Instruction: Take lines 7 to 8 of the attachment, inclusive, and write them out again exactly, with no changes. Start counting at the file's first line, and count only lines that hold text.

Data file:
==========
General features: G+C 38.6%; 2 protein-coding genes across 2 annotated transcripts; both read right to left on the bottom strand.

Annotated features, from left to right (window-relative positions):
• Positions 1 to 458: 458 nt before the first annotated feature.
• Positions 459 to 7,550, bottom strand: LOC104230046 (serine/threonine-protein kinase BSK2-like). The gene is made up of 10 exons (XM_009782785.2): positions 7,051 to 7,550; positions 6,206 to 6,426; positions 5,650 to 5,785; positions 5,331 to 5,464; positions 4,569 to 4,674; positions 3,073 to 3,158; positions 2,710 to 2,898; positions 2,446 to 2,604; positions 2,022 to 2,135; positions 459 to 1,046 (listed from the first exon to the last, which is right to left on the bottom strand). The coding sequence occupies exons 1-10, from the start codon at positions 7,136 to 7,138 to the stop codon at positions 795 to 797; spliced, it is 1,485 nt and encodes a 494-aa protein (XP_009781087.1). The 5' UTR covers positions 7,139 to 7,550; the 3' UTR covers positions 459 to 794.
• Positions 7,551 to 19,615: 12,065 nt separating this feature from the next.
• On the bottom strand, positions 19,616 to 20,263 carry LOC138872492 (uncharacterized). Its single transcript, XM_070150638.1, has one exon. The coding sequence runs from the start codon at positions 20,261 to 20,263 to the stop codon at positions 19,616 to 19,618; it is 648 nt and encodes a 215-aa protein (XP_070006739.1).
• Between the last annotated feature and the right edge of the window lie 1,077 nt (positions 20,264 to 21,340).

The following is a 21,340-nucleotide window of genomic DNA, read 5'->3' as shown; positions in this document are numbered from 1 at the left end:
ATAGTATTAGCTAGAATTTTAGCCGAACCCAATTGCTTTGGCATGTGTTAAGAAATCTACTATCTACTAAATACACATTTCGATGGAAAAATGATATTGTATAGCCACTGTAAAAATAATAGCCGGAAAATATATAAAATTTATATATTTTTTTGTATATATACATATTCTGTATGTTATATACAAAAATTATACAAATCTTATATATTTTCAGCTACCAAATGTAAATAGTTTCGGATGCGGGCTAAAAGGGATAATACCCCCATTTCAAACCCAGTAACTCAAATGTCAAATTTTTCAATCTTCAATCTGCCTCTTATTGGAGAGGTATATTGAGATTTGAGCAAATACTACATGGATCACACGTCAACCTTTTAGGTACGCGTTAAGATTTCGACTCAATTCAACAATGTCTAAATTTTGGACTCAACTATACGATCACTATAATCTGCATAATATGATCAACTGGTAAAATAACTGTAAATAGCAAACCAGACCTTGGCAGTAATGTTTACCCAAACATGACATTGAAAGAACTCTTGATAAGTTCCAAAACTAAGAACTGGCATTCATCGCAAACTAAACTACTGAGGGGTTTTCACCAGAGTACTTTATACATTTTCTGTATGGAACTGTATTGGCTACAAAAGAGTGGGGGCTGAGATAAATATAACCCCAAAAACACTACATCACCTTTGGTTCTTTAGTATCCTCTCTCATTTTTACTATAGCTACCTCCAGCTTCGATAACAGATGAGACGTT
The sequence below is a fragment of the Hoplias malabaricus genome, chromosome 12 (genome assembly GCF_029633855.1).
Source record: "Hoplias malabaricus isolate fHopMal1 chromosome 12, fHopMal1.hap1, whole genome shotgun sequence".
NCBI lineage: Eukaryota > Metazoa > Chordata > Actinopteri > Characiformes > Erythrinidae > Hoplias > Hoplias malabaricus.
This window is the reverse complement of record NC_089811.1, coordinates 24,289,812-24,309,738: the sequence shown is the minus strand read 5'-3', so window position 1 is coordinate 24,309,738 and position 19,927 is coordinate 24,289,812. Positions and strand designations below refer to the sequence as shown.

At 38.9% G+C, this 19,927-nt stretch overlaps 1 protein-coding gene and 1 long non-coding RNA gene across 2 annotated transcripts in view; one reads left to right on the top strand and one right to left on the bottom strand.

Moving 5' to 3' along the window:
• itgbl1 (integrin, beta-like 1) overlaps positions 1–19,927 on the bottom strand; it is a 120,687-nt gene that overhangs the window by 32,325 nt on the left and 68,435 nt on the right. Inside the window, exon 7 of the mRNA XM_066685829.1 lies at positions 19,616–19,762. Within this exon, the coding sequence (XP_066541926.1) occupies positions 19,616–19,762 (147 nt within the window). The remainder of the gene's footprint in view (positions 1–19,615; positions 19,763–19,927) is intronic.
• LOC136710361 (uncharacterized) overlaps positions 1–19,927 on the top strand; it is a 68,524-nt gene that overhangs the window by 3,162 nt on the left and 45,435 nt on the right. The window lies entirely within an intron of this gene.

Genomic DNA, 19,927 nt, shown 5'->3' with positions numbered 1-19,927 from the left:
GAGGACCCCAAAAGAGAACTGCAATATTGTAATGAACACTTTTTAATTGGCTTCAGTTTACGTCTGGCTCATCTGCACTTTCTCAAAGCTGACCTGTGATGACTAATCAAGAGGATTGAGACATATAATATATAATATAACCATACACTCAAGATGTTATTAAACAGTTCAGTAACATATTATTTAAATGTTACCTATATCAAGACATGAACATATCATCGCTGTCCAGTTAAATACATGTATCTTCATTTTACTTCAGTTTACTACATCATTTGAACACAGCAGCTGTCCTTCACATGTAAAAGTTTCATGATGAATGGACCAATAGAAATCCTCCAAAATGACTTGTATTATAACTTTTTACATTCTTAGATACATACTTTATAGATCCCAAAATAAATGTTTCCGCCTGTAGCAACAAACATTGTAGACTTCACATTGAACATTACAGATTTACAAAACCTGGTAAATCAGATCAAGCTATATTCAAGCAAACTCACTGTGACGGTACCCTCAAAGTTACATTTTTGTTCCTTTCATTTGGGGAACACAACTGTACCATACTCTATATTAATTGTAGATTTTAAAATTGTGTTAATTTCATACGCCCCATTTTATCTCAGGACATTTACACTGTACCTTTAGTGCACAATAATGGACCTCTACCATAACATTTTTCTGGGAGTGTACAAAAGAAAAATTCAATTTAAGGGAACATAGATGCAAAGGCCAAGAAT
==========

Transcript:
• Between the last annotated feature and the right edge of the window lie 1,077 nt (positions 20,264 to 21,340).

The following is a 21,340-nucleotide window of genomic DNA, read 5'->3' as shown; positions in this document are numbered from 1 at the left end: